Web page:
Even less legwork was required for our next mode of snow-borne transport: Ski-Doos. My daughter clung to me pillion as we roared around a snowy labyrinth of tracks through the snowmobile park, and I stood up to open the throttle when we hit open ground. Later, over après-ski beers and nachos, I could finally boast a bit of speed.
On a free day, the skiers elected for more slope time. My daughter and I opted for the less strenuous pleasures of the Caldea Mountain Spa: an enormous, glass leisure complex, with numerous ways in which to steam yourself to a prune – including sitting outdoors to feel the snow on your face as the rest of you boils below the surface.
The final day, however, was my favourite. In a pretty valley just south of our hotel, we found the textbook spot to build an igloo. Nuria brought the shovels and bin-liners (the latter a vital tool for packing in foundation layers) and, as ever, schooled us in technique. The fun turned to work, acquiring expeditionary zeal as we cut snow blocks, gathered branches for doorframes and piled up an ever more ambitious edifice. Finally, sweltering hot in the freezing cold, we slumped to admire our handiwork and munch our biggest baguettes yet. OK, so I may not be a sporty type, I reflected, but at least I have survival skills. Just so long as someone supplies the packed lunch.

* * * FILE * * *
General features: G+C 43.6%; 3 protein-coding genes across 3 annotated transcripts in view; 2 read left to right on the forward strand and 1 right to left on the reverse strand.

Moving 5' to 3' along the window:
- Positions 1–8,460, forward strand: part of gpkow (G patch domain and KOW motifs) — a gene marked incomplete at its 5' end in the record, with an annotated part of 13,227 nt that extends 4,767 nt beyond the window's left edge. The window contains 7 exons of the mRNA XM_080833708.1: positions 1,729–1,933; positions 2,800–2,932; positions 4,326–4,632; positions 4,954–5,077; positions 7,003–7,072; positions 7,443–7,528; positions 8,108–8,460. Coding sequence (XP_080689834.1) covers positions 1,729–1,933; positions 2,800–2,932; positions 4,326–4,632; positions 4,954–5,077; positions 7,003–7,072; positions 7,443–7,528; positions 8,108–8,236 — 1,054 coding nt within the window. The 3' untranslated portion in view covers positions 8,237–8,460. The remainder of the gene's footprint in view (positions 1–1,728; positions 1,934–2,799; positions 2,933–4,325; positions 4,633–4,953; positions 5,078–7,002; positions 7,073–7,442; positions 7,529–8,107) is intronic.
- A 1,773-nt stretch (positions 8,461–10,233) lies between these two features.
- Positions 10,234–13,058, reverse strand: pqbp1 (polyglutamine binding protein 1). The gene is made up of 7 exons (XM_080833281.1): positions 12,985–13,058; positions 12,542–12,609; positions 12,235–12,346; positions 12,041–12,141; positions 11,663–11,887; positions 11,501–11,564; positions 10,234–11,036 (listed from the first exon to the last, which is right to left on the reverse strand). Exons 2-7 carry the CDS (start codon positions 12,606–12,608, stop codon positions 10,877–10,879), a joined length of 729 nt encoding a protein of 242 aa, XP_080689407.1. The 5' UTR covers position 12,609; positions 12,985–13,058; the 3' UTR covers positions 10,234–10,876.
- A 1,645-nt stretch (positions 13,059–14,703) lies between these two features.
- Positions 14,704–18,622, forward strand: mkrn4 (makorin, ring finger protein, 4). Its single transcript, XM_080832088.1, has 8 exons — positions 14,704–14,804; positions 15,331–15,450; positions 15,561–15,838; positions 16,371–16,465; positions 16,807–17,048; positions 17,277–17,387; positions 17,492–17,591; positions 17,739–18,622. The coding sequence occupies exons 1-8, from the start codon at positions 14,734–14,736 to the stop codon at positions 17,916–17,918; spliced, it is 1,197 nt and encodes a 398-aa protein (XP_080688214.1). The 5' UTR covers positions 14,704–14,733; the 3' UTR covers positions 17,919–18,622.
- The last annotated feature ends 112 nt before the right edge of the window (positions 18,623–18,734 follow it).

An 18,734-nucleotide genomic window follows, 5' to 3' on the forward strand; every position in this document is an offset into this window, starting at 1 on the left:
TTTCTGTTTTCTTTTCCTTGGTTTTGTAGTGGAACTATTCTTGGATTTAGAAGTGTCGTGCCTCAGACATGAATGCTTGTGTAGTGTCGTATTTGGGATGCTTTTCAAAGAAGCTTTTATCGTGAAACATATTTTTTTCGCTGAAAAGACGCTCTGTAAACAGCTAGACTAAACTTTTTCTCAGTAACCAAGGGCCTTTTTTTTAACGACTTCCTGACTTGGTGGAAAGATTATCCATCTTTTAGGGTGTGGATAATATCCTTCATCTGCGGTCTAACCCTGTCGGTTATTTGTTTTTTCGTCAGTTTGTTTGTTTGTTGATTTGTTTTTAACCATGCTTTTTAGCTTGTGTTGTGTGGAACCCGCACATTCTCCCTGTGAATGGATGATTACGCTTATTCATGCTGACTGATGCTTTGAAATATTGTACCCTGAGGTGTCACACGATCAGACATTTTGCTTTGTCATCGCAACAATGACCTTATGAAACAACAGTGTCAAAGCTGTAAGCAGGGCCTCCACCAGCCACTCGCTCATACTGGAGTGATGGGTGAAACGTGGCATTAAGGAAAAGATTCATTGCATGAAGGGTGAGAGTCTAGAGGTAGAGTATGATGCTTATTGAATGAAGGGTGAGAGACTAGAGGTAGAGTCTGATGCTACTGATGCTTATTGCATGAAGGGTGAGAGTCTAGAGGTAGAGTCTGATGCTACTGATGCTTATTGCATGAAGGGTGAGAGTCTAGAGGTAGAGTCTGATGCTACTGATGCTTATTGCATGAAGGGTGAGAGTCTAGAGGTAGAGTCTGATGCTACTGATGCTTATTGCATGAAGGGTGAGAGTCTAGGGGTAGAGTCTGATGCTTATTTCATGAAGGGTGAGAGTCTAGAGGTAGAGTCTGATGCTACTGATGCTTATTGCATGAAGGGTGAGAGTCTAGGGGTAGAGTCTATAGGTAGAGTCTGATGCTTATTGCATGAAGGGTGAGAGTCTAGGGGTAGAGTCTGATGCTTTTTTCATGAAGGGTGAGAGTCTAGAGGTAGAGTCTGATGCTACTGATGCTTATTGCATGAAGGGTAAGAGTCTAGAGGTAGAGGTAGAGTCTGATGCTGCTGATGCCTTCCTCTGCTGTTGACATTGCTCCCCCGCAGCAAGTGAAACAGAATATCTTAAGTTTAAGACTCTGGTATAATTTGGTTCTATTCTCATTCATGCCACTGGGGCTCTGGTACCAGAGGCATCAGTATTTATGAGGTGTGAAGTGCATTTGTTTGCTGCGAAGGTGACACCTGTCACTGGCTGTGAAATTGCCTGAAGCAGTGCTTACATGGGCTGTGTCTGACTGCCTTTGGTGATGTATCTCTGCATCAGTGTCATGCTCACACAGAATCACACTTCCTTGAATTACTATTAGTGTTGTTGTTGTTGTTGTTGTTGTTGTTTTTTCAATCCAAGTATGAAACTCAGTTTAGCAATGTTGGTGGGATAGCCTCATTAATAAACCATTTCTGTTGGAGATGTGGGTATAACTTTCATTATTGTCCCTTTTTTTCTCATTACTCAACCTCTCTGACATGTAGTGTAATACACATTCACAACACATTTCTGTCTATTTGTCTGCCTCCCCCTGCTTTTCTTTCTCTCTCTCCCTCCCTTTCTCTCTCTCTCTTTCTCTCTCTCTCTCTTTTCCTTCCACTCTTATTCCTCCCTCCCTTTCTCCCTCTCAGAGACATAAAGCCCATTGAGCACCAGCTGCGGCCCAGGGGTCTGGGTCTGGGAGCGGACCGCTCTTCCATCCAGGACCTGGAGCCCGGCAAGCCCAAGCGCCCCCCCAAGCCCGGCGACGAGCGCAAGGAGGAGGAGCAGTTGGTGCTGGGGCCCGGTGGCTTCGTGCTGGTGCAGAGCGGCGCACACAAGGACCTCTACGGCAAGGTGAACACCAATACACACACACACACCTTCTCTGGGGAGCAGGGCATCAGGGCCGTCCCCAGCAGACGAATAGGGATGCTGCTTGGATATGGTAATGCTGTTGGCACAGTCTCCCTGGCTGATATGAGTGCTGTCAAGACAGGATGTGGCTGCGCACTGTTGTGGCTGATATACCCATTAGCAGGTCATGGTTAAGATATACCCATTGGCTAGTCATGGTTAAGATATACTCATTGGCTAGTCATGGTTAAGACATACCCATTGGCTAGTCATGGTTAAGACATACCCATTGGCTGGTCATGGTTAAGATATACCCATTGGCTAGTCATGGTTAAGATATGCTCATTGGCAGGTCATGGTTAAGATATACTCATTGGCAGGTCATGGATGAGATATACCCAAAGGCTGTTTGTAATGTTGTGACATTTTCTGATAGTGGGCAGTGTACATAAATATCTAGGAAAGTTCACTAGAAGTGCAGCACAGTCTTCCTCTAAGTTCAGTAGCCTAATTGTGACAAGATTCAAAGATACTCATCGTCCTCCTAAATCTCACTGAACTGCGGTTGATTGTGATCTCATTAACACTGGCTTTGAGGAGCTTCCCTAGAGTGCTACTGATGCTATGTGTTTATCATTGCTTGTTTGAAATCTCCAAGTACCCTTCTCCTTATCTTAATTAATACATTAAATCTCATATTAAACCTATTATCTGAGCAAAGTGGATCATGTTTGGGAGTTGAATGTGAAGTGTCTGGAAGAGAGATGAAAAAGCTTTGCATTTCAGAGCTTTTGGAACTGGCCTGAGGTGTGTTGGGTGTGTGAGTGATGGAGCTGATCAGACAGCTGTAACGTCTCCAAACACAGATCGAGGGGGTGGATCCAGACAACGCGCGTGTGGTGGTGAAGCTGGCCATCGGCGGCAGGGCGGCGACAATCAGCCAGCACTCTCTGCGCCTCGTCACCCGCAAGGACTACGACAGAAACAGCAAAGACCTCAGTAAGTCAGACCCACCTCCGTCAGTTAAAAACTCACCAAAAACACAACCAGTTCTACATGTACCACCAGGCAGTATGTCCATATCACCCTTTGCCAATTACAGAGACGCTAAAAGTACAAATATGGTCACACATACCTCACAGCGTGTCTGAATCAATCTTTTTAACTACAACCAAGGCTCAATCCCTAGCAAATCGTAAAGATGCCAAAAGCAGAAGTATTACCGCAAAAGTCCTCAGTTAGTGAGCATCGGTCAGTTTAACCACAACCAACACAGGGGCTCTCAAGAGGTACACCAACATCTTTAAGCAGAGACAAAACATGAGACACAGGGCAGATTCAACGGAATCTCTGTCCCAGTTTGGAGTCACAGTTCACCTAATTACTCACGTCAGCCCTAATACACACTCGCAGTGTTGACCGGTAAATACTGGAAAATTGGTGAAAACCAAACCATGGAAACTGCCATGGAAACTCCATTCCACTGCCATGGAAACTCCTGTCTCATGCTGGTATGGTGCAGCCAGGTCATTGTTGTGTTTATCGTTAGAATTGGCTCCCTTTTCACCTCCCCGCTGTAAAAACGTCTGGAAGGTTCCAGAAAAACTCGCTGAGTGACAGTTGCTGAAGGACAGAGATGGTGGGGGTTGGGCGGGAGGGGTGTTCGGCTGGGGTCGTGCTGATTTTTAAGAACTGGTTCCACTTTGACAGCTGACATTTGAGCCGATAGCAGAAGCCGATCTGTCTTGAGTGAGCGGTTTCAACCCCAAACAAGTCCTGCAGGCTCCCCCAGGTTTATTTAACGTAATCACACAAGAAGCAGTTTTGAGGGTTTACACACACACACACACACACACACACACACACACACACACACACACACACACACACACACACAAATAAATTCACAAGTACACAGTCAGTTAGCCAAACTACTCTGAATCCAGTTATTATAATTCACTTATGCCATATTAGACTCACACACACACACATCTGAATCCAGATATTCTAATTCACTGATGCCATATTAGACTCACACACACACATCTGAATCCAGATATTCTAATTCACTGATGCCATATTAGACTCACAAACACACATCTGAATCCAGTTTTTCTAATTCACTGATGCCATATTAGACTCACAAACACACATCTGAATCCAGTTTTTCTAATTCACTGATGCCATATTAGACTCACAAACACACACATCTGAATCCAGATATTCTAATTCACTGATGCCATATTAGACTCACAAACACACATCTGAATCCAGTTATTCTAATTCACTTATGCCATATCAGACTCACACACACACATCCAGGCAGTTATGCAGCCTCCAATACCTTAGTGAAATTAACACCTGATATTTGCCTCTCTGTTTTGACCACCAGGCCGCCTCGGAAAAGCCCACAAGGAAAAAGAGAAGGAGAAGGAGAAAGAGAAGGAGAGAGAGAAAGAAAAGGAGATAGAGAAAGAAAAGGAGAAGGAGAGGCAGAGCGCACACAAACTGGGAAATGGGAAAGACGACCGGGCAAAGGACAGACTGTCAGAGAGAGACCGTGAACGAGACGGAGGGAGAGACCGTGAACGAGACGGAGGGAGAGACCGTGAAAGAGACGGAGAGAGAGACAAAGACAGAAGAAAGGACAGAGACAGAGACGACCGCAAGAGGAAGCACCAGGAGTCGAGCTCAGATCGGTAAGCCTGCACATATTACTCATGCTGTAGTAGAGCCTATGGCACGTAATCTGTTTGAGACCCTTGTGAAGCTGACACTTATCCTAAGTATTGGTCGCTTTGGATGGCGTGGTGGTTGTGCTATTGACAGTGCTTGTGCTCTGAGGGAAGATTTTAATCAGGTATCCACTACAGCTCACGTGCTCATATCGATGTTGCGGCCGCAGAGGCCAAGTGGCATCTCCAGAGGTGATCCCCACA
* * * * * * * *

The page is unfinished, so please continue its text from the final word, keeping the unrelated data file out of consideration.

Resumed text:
The Family Adventure Company (0845 450 5316; familyadventurecompany.co.uk) offers an eight-day Winter Activity Week in the Pyrenees from £1,129 for adults and £1,016 for children. Includes flights, transfers, half-board hotel accommodation, a range of activities – such as snow-shoeing, cross-country skiing, igloo-building, dog-sledding and snowmobiling – local transport and a local tour leader. During the summer months, there is an alternative itinerary with hiking, mountain biking and rafting.